The importance of Iconoclasm, or preferably aniconism, bears deeper consequences for Islamic art than the usual philosophical and theological ones associated with the imitation and representation of living beings. Aniconism led, for instance, to the consistent avoidance of strong visual symbols for states or for dynasties as well as to an apparent paucity of formal and consistent religious symbols. These do exist in folk arts, for example in the hand of Fatima warding off the evil eye or the word Allāh as a protective talisman used in all media and circumstances from homes to motorcycles. But in the high art of the State or of urban mosques, there are few such symbolic signs: the Mihrab, possibly lamps when located on the axis of the mosque, at times the Minaret and in some places inscriptions are the main examples. In a few cases, such as the Aqmar Mosque in Cairo (1125) or the Shah Mosque and the mosque of Shaykh Lutfallah in Isfahan, the decorative sequence of ornament and writing may also send out a religious or pious message of iconographic specificity, but there is nowhere near the visual wealth of a Christian or a Buddhist sanctuary, as most of this visual symbolism is restricted to contemporary audiences and is rarely carried from generation to generation. Even the Ottoman Empire, which after the conquest of Constantinople in 1453 was closely connected to and often inspired by Italy and ancient Rome, developed an almost fanatical avoidance of mimetic themes or of non-representational alternative symbols in both its public art and such industrial arts as ceramics and textiles. Contemporary rulers in Iran and the Indian subcontinent, the Safavids and Mughals, were less forceful in this respect, but nevertheless at their courts the visual arts did not appear with the representational brilliance that characterized the patronage of the Medici dynasty in Florence, the dukes of Burgundy or King Louis XIV of France. Whatever explanations exist for the formation of Muslim aniconism, its continuous and ubiquitous presence has, at least until the second half of the 20th century, limited or constricted the possibility of using visual means to transmit messages.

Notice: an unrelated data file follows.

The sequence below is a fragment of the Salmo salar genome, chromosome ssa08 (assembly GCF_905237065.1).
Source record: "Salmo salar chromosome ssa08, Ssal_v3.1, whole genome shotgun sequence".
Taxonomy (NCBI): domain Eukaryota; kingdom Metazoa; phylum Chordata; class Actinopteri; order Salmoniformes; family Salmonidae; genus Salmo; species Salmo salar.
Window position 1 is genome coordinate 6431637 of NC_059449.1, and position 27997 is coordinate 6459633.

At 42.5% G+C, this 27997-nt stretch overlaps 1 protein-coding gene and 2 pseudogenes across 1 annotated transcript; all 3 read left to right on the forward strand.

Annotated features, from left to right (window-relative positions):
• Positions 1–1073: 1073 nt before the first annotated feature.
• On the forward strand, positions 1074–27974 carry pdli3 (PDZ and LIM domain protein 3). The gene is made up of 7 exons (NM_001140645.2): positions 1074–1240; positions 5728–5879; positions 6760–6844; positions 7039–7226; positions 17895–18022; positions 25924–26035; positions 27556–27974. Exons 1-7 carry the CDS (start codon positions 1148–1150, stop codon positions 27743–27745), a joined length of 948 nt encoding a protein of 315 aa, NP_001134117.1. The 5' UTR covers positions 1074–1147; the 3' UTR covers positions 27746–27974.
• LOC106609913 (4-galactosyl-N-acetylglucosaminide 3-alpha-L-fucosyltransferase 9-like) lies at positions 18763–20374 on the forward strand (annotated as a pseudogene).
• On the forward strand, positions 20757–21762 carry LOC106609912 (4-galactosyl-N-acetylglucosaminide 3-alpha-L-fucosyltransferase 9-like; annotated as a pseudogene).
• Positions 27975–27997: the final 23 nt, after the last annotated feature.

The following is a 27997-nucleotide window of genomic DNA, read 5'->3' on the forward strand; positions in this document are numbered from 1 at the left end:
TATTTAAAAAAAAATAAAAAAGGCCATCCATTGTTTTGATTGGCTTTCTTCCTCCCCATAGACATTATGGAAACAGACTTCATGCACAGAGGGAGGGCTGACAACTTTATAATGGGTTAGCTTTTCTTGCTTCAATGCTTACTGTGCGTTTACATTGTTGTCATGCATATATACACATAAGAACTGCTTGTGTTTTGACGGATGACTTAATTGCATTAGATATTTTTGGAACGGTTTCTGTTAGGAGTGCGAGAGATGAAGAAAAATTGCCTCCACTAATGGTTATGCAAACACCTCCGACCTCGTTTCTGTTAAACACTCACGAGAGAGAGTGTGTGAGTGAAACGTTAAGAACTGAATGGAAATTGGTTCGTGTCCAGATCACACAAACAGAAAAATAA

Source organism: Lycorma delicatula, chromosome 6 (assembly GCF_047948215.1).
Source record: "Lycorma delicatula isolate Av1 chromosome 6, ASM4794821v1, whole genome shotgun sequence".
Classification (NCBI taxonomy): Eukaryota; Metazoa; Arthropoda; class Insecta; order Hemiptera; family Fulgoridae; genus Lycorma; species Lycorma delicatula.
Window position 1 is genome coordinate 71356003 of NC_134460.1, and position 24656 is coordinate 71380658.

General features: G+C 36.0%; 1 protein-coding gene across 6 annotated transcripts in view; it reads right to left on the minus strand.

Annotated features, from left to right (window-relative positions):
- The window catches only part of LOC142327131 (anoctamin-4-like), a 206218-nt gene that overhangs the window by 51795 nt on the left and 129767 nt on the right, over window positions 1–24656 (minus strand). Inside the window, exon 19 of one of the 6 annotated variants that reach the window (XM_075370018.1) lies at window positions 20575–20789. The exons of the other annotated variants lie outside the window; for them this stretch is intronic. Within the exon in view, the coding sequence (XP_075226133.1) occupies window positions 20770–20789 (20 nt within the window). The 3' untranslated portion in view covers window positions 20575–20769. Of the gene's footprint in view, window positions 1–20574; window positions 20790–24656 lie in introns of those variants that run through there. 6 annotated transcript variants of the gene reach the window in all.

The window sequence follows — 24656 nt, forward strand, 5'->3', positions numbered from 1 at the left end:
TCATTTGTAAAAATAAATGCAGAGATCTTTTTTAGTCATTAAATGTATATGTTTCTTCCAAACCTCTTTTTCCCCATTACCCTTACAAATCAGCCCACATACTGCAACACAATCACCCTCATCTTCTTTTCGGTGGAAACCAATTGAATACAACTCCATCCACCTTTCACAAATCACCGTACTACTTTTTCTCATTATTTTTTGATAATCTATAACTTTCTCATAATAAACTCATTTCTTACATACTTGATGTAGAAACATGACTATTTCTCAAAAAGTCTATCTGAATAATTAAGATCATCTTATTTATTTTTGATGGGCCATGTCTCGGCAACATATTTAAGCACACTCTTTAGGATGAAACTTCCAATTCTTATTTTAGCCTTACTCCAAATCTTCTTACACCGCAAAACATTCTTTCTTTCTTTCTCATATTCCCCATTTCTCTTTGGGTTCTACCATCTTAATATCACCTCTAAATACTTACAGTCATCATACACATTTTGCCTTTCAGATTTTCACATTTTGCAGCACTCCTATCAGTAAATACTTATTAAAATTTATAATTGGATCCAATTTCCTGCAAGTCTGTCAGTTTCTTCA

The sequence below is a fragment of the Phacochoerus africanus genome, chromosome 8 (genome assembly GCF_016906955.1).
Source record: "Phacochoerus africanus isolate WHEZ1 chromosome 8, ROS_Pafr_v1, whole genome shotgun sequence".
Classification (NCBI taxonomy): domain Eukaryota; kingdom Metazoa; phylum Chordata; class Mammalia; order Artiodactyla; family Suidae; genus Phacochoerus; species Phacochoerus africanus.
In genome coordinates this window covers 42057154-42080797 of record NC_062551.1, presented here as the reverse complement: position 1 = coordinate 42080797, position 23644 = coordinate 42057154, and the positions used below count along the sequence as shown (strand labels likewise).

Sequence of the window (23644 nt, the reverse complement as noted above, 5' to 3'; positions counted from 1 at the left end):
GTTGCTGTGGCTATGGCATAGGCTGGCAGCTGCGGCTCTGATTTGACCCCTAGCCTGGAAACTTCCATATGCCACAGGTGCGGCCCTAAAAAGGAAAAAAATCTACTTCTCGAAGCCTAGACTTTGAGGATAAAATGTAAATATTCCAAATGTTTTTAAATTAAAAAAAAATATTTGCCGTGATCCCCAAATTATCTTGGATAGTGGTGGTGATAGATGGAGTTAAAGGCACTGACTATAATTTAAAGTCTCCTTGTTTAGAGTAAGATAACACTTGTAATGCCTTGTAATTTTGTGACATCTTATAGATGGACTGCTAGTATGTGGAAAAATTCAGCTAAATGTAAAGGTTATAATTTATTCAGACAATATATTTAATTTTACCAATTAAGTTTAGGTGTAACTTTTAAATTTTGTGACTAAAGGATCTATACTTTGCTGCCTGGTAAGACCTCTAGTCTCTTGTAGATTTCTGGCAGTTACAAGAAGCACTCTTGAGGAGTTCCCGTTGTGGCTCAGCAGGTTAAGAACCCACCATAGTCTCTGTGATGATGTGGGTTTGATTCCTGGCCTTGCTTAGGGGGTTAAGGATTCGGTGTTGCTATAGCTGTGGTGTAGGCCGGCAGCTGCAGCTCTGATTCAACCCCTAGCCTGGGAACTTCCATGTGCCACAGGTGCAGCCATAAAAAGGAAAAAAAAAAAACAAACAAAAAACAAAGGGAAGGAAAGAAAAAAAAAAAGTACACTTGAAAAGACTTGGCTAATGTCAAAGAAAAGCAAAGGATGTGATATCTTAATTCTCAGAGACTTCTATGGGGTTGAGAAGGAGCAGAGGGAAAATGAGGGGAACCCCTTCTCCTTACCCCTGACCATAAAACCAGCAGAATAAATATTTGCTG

A second constraint seems, at first glance, hardly to be one. The inventiveness of the Muslim world in nearly all techniques of the so-called industrial or decorative arts, such as metalwork, ceramics or textiles, is one of the greater achievements of art there. From the 9th century luxury objects for all of Europe and much of Asia were largely manufactured in the Islamic lands. Christian saints were buried in Islamic silks (e.g. the Shroud of St. Josse;), and the exterior walls of medieval Italian churches are decorated with bacini, complete or fragmentary ceramic objects from Egypt, North Africa and Spain. The tsars and patriarchs of Muscovite Russia dressed formally in clothes made in the Muslim world (Moscow, Kremlin), and certain motifs on Chinese ceramics from the Tang period (618–907), and even earlier, derive from the Middle East. These observations lead to two unexpected conclusions. One is the emphasis on the arts that enhance all aspects of life rather than on those such as painting that tend to be ends in themselves. The other is that these arts are almost exclusively secular arts, with the corollary paradox that most of the arts (with the exception of architecture) from a culture defined by its religious identity have been devoted to the beautification of life rather than to the celebration of the divine.